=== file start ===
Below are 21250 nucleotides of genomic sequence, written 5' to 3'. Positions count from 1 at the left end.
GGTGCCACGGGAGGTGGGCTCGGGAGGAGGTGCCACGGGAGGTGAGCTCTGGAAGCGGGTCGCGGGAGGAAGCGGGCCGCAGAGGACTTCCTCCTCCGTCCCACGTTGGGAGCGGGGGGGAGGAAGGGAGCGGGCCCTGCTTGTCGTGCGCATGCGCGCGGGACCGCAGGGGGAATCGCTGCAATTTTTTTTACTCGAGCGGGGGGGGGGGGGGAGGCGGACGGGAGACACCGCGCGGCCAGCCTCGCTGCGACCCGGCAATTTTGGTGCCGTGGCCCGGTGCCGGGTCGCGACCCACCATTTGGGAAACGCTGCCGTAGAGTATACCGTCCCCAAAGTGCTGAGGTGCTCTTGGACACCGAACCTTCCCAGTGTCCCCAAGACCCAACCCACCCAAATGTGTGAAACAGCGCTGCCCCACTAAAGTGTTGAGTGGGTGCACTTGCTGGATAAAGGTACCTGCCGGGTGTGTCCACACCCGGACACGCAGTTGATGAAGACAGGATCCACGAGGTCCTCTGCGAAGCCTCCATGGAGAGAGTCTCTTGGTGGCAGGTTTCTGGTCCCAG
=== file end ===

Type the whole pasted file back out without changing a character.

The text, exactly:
Below are 21250 nucleotides of genomic sequence, written 5' to 3'. Positions count from 1 at the left end.
GGTGCCACGGGAGGTGGGCTCGGGAGGAGGTGCCACGGGAGGTGAGCTCTGGAAGCGGGTCGCGGGAGGAAGCGGGCCGCAGAGGACTTCCTCCTCCGTCCCACGTTGGGAGCGGGGGGGAGGAAGGGAGCGGGCCCTGCTTGTCGTGCGCATGCGCGCGGGACCGCAGGGGGAATCGCTGCAATTTTTTTTACTCGAGCGGGGGGGGGGGGGGAGGCGGACGGGAGACACCGCGCGGCCAGCCTCGCTGCGACCCGGCAATTTTGGTGCCGTGGCCCGGTGCCGGGTCGCGACCCACCATTTGGGAAACGCTGCCGTAGAGTATACCGTCCCCAAAGTGCTGAGGTGCTCTTGGACACCGAACCTTCCCAGTGTCCCCAAGACCCAACCCACCCAAATGTGTGAAACAGCGCTGCCCCACTAAAGTGTTGAGTGGGTGCACTTGCTGGATAAAGGTACCTGCCGGGTGTGTCCACACCCGGACACGCAGTTGATGAAGACAGGATCCACGAGGTCCTCTGCGAAGCCTCCATGGAGAGAGTCTCTTGGTGGCAGGTTTCTGGTCCCAG